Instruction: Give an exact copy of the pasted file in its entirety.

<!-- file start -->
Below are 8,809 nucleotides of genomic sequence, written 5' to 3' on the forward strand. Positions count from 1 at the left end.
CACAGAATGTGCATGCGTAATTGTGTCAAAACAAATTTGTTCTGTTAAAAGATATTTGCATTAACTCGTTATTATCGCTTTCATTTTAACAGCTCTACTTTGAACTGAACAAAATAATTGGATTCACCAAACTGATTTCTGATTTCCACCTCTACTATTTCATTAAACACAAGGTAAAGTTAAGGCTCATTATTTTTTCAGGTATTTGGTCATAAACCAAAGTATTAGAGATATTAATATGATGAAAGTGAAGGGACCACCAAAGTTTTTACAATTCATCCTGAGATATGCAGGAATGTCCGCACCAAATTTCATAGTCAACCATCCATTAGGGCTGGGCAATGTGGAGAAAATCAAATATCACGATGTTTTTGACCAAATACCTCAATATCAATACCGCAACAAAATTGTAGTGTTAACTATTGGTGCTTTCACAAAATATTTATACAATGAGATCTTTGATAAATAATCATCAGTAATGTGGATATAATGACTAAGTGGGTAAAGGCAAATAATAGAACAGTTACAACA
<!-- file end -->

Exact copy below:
Below are 8,809 nucleotides of genomic sequence, written 5' to 3' on the forward strand. Positions count from 1 at the left end.
CACAGAATGTGCATGCGTAATTGTGTCAAAACAAATTTGTTCTGTTAAAAGATATTTGCATTAACTCGTTATTATCGCTTTCATTTTAACAGCTCTACTTTGAACTGAACAAAATAATTGGATTCACCAAACTGATTTCTGATTTCCACCTCTACTATTTCATTAAACACAAGGTAAAGTTAAGGCTCATTATTTTTTCAGGTATTTGGTCATAAACCAAAGTATTAGAGATATTAATATGATGAAAGTGAAGGGACCACCAAAGTTTTTACAATTCATCCTGAGATATGCAGGAATGTCCGCACCAAATTTCATAGTCAACCATCCATTAGGGCTGGGCAATGTGGAGAAAATCAAATATCACGATGTTTTTGACCAAATACCTCAATATCAATACCGCAACAAAATTGTAGTGTTAACTATTGGTGCTTTCACAAAATATTTATACAATGAGATCTTTGATAAATAATCATCAGTAATGTGGATATAATGACTAAGTGGGTAAAGGCAAATAATAGAACAGTTACAACA